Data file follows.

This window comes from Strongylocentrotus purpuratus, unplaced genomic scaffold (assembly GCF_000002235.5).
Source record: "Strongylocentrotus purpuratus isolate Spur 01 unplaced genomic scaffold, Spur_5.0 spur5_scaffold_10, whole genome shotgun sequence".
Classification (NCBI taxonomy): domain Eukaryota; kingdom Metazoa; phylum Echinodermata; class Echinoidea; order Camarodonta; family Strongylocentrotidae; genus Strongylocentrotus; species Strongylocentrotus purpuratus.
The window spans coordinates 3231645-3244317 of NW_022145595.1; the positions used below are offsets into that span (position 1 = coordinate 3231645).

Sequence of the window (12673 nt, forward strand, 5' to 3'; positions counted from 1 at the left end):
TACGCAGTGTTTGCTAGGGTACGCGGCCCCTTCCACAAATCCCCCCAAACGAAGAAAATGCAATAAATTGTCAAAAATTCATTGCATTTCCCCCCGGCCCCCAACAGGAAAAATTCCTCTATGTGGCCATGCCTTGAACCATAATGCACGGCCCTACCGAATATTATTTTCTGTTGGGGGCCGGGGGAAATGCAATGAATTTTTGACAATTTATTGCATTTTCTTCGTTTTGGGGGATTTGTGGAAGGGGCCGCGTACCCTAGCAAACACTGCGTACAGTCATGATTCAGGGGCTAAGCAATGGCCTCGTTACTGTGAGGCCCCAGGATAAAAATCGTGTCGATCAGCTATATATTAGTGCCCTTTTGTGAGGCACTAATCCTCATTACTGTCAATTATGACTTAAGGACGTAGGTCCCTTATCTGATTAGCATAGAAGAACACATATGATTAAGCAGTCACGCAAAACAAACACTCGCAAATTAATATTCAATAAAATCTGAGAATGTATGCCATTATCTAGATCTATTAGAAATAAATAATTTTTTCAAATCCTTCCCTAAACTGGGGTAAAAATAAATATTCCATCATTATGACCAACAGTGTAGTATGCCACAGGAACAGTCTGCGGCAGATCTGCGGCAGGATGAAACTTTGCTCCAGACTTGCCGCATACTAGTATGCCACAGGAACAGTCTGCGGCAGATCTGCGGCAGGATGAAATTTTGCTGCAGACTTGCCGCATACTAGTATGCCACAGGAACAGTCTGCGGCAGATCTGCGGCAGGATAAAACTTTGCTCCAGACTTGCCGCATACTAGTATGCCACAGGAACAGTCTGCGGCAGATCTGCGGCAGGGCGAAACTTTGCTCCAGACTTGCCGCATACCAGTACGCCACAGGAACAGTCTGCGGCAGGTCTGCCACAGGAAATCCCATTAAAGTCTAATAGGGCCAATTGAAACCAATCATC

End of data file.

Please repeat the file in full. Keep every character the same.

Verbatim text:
This window comes from Strongylocentrotus purpuratus, unplaced genomic scaffold (assembly GCF_000002235.5).
Source record: "Strongylocentrotus purpuratus isolate Spur 01 unplaced genomic scaffold, Spur_5.0 spur5_scaffold_10, whole genome shotgun sequence".
Classification (NCBI taxonomy): domain Eukaryota; kingdom Metazoa; phylum Echinodermata; class Echinoidea; order Camarodonta; family Strongylocentrotidae; genus Strongylocentrotus; species Strongylocentrotus purpuratus.
The window spans coordinates 3231645-3244317 of NW_022145595.1; the positions used below are offsets into that span (position 1 = coordinate 3231645).

Sequence of the window (12673 nt, forward strand, 5' to 3'; positions counted from 1 at the left end):
TACGCAGTGTTTGCTAGGGTACGCGGCCCCTTCCACAAATCCCCCCAAACGAAGAAAATGCAATAAATTGTCAAAAATTCATTGCATTTCCCCCCGGCCCCCAACAGGAAAAATTCCTCTATGTGGCCATGCCTTGAACCATAATGCACGGCCCTACCGAATATTATTTTCTGTTGGGGGCCGGGGGAAATGCAATGAATTTTTGACAATTTATTGCATTTTCTTCGTTTTGGGGGATTTGTGGAAGGGGCCGCGTACCCTAGCAAACACTGCGTACAGTCATGATTCAGGGGCTAAGCAATGGCCTCGTTACTGTGAGGCCCCAGGATAAAAATCGTGTCGATCAGCTATATATTAGTGCCCTTTTGTGAGGCACTAATCCTCATTACTGTCAATTATGACTTAAGGACGTAGGTCCCTTATCTGATTAGCATAGAAGAACACATATGATTAAGCAGTCACGCAAAACAAACACTCGCAAATTAATATTCAATAAAATCTGAGAATGTATGCCATTATCTAGATCTATTAGAAATAAATAATTTTTTCAAATCCTTCCCTAAACTGGGGTAAAAATAAATATTCCATCATTATGACCAACAGTGTAGTATGCCACAGGAACAGTCTGCGGCAGATCTGCGGCAGGATGAAACTTTGCTCCAGACTTGCCGCATACTAGTATGCCACAGGAACAGTCTGCGGCAGATCTGCGGCAGGATGAAATTTTGCTGCAGACTTGCCGCATACTAGTATGCCACAGGAACAGTCTGCGGCAGATCTGCGGCAGGATAAAACTTTGCTCCAGACTTGCCGCATACTAGTATGCCACAGGAACAGTCTGCGGCAGATCTGCGGCAGGGCGAAACTTTGCTCCAGACTTGCCGCATACCAGTACGCCACAGGAACAGTCTGCGGCAGGTCTGCCACAGGAAATCCCATTAAAGTCTAATAGGGCCAATTGAAACCAATCATC